Everyone should know about the basics of first aid. In the U.S., many people learn in school how to give first aid. The aim is to make the patient or injured person as comfortable as possible before emergency services arrive.
However, first aid is taken very seriously in the U.S. It is a lot more than just applying a bandage to a wound or putting some ice on a fractured limb. You can undergo formal training in the U.S. to become a certified first-aid provider.
With this certification, you will learn how to recognize an emergency and evaluate the safety of the surroundings before applying aid.
You can get certified by the Red Cross or any other first-aid training center across the U.S.
A first-aid certification course will teach you:
- How to contact emergency services.
- How to perform CPR.
- How to recognize the signs and symptoms of heart attack, and take the necessary steps.
- How to recognize the signs and symptoms of a stroke, and take the necessary steps.
- How to determine the nature of burns, whether the result of fire or coming in contact with hazardous chemicals.
- How to treat burns in the initial stage.
- How to respond to choking and asphyxiation.
- How to determine a fracture and support the bone before further damage is done.
- What to do in case of a head, neck, or spinal injury.
- What to do in case of an eye injury.
- What to do in case of abdominal wounds.
- How to deal with poisoning or severe allergic reactions.
- What to do if a person has fainted.
All these skills, and many more, are taught in first-aid classes. Once you get your certification, you can give first aid in an emergency.
How will becoming a first aid provider help you?
Knowing how to provide first aid will make you a more confident and reliable resource for your community. While others around you might be too dazed to react in an emergency situation, you will be able to provide the best possible help at a crucial time.
You can use your skills to help an injured person at home, in the workplace, or in any public location. Far too many times, a patient’s condition deteriorates because initial care was delayed. There is no one location to give someone the right care.
First responders and emergency services could be delayed on the way due to several reasons. If you know how to give first aid, you could end up saving someone’s life.
Knowing how to give first aid not only helps you take care of the situation during a freak accident but also during natural disasters. Blizzards, hurricanes, and tornadoes are quite common in America. During a storm, anyone could be hit by flying debris.
Such injuries could be serious, and what’s worse is that some injuries are internal. The injury might not look like a big deal on the outside, so the uninformed person might not understand that the victim is bleeding on the inside.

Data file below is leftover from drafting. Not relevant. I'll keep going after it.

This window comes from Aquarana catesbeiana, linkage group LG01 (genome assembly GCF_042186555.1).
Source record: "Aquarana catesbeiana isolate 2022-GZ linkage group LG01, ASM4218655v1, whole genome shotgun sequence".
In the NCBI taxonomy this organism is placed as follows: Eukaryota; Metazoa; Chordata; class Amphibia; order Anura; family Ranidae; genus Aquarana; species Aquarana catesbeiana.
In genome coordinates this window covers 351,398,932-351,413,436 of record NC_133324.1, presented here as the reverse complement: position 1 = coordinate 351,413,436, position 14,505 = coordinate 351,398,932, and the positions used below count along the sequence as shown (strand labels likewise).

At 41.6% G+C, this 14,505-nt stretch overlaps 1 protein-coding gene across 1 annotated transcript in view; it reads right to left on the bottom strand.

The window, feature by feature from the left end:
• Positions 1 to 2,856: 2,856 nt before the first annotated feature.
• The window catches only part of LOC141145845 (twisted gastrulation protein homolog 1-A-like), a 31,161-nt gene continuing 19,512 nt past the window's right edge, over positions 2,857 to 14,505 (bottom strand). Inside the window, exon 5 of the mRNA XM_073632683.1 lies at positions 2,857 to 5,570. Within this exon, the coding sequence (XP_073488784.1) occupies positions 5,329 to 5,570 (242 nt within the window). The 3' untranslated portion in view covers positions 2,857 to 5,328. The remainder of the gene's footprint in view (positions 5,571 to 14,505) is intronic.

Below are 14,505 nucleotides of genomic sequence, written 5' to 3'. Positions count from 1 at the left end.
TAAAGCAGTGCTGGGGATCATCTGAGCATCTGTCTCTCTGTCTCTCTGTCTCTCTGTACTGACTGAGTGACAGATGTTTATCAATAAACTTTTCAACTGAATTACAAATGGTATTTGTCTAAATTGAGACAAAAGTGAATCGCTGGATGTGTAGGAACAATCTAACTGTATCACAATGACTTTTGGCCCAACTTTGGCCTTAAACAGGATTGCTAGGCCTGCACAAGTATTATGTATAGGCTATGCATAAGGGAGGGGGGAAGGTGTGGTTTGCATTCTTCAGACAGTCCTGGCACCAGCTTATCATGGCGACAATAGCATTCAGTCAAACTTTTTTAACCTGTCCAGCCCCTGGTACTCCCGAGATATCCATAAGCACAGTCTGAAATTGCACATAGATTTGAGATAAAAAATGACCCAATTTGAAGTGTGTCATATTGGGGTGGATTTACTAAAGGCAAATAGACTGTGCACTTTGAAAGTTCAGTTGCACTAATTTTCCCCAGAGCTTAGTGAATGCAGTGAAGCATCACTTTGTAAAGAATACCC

But if you are first-aid certified, you will have enough basic medical knowledge to get an idea of what could be going on because of the kind of injury sustained.
Things to Keep in Mind Before Giving First Aid
When you choose to give first aid, be mindful of the fact that you can be contacted later by the hospital to which the injured person is finally taken.
If the injury is fatal and there are any legal issues involved, you might also be contacted by lawyers. This is because the first-aid provider was present with the patient even before the first responders had arrived. All 50 states and Washington, D.C., have some form of a “Good Samaritan law”, which can help prevent first-aid responders who provide reasonable assistance from being held legally responsible for the death of a patient.
If the patient’s condition deteriorates, the first-aid provider is often asked about the initial physical condition of the patient right after the injury for a detailed assessment.
Keeping a First-Aid Kit
Whether or not you’re a certified first-aid provider, you can also keep a first-aid kit with you at all times. The kit should hold basic equipment like:
- Some recognized antibiotics, like those available over the counter
- Bandages and compression bandages
- Roller bandages
- Antiseptic wipes
- CPR barrier
- Absorbent compress
- Cold pack
- Eye covering
- Eye and skin wash
- Hand sanitizer
- Sterile pads
- Burn dressings
- Burn ointment
Becoming a certified first-aid provider in the U.S. has lots of advantages. If you have recently moved to the U.S., knowing how to give first aid will help you to deal better with emergencies in case you are on your own.
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